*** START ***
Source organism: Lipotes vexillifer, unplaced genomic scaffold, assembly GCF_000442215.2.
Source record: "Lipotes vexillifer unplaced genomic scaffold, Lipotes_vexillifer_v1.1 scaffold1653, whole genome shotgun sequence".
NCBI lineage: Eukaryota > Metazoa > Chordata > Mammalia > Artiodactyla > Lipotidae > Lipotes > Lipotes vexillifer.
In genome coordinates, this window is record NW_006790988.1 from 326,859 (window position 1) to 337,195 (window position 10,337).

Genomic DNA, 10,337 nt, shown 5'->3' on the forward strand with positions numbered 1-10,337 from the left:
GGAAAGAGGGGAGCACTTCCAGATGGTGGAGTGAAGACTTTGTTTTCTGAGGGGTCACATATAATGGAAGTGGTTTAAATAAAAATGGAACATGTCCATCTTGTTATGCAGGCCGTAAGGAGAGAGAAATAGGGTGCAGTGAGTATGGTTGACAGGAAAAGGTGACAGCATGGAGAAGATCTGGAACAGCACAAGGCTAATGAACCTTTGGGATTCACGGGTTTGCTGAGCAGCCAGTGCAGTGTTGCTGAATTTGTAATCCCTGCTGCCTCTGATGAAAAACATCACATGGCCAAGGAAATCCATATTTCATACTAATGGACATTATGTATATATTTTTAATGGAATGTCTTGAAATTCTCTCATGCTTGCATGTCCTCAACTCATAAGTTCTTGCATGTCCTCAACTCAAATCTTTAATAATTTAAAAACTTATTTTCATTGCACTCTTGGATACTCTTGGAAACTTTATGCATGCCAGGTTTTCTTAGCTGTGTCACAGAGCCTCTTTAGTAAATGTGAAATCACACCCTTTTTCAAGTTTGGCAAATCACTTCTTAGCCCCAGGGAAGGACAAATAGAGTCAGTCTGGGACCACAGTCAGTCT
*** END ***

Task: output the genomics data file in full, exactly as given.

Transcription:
Source organism: Lipotes vexillifer, unplaced genomic scaffold, assembly GCF_000442215.2.
Source record: "Lipotes vexillifer unplaced genomic scaffold, Lipotes_vexillifer_v1.1 scaffold1653, whole genome shotgun sequence".
NCBI lineage: Eukaryota > Metazoa > Chordata > Mammalia > Artiodactyla > Lipotidae > Lipotes > Lipotes vexillifer.
In genome coordinates, this window is record NW_006790988.1 from 326,859 (window position 1) to 337,195 (window position 10,337).

Genomic DNA, 10,337 nt, shown 5'->3' on the forward strand with positions numbered 1-10,337 from the left:
GGAAAGAGGGGAGCACTTCCAGATGGTGGAGTGAAGACTTTGTTTTCTGAGGGGTCACATATAATGGAAGTGGTTTAAATAAAAATGGAACATGTCCATCTTGTTATGCAGGCCGTAAGGAGAGAGAAATAGGGTGCAGTGAGTATGGTTGACAGGAAAAGGTGACAGCATGGAGAAGATCTGGAACAGCACAAGGCTAATGAACCTTTGGGATTCACGGGTTTGCTGAGCAGCCAGTGCAGTGTTGCTGAATTTGTAATCCCTGCTGCCTCTGATGAAAAACATCACATGGCCAAGGAAATCCATATTTCATACTAATGGACATTATGTATATATTTTTAATGGAATGTCTTGAAATTCTCTCATGCTTGCATGTCCTCAACTCATAAGTTCTTGCATGTCCTCAACTCAAATCTTTAATAATTTAAAAACTTATTTTCATTGCACTCTTGGATACTCTTGGAAACTTTATGCATGCCAGGTTTTCTTAGCTGTGTCACAGAGCCTCTTTAGTAAATGTGAAATCACACCCTTTTTCAAGTTTGGCAAATCACTTCTTAGCCCCAGGGAAGGACAAATAGAGTCAGTCTGGGACCACAGTCAGTCT